7) Become familiar with necessary performance Values:


Costume: period or cultural pieces, perhaps juxtaposed with unique or arcane 'gadgets'.  Standard props for both sexes can include: brass or metal/leather goggles, vests, hats, boots, leather/canvas bags, canes, umbrellas/parasols, etc.

Props can be useful but should be used only with much practice: the umbrella, the cane, the ladies hand bag (a drawstring affair), a "ray gun", or apparatus, etc. can be very dangerous!

Costuming for women may include some standard props:

Victorian gown

Corset (worn outside the clothing)

(See illustrations later)


Language: Spiced with the formal language of the Victorian era, delivered in a more precise manner, and utilizing larger more diverse vocabulary.  Too heavy an accent will be defeating to the ease of the audience to actually understand your story.  Too modern a style or vocabulary will negate the suspension of reality required to place the story and the teller in an alternate reality.


Biases: Some of the biases may include presuming audience has a wider knowledge of the literature, history, time, or customs of the time period.  Another bias can be too narrow an understanding of steam punk as English, European, etc.  Steam punk is a global movement which easily adapts and meshes diverse styles and cultures in the new reality of the steam punk world.

Transition: Current storytellers can ease into steam punk if they have told stories of the old west, of history, of adventurers, of travel, of invention and discovery or human interest tales.   Classic myths and legends can have their essence 're-cast' in a new suit of steam punk - if the teller firmly understands the nuances, diversity,  and motivations found in steam punk.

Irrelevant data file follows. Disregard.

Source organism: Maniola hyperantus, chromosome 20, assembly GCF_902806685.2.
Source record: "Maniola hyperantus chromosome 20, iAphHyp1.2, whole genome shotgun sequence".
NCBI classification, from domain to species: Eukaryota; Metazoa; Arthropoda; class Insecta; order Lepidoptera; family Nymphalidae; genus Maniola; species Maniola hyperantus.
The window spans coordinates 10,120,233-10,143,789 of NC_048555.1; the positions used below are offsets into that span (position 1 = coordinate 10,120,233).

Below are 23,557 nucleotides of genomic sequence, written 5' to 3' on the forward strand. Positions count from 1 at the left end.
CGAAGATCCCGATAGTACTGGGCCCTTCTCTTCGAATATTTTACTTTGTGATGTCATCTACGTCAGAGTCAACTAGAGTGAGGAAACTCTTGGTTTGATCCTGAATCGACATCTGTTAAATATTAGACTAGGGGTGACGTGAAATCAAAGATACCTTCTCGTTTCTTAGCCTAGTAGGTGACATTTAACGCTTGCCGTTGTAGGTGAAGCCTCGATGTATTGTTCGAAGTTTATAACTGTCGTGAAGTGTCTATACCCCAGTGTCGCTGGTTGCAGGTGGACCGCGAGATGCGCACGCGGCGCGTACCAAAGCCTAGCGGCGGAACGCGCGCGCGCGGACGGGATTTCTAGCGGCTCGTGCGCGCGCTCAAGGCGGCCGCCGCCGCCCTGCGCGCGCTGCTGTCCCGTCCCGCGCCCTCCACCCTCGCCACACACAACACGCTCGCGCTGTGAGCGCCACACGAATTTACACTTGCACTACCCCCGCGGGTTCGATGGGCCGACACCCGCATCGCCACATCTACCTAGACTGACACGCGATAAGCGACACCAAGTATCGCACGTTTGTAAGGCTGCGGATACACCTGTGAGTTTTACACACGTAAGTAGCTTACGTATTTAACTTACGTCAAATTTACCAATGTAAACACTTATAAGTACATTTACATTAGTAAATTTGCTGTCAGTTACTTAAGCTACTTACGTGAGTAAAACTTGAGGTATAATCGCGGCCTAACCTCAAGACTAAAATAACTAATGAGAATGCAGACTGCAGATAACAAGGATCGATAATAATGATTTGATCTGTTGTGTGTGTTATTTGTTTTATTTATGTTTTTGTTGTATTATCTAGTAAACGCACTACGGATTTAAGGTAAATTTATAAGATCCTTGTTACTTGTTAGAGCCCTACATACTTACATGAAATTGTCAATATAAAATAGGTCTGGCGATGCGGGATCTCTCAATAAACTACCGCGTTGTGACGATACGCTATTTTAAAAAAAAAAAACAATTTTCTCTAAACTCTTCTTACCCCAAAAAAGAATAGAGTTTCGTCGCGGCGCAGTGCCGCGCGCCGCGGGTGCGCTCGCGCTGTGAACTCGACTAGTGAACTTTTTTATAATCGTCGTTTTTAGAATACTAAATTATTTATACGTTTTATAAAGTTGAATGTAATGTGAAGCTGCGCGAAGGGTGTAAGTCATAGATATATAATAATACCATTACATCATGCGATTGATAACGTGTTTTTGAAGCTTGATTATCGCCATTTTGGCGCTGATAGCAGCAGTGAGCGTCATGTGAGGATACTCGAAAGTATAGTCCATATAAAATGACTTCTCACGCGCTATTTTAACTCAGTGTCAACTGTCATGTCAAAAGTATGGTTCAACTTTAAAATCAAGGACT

8) Be aware of the ongoing evolution of the movement and these sub-categories of steam punk as a starting place:

BoilerPunk -blue-collar industrial age workers; opposite to aristocratic steampunk;

ClockPunk- emphasizing the technologies that augment and replace steam;

DieselPunk - A "heresy" where diesel fuel and nuclear power take the place of steam;

GaslightRomance - A British term; American steam punk is considered by some to actually be Gaslight romance or fantasy;

MannersPunk - Broader category of stories and works which may or may not be steampunk but which focus on hierarchy in society, some emergent technologies, and involve parties, mansions, and the more formal and civilized aspects of society; 

RaygunGothic - A more sci-fiction approach with broad application; could also be called Raygun Melodrama;

StitchPunk - A reflection of the crafts, hands-on, inventing, tinkering, and do-it-yourself elements in steam punk.  ---The SteamPunk Bible (2011), pg. 54-55.

For the storyteller,  the challenge will be to determine could they share a Lovecraftian story of the macabre, or a take on Sherlock Holmes (maybe from Mrs. Hudson’s view? or the cabbie who drove them here and there?). Perhaps share also an original tale incorporating some of the archetypes or motifs of the genre: the goggles, the clockworks, the clanking robotic men powered by steam or clocks, etc. 

For the storytelling selection choices include select retellings of Gulliver’s Travels, The Golem, the travels of Burton or Livingston, the early Victorian women explorers, the early flyers (plane and balloon). These and others provide a rich resource to be discovered and given a fun little twist to fashion a creatively refreshing tale for steam punk audiences.

 Part 1 of a teaching series by Marilyn A. Hudson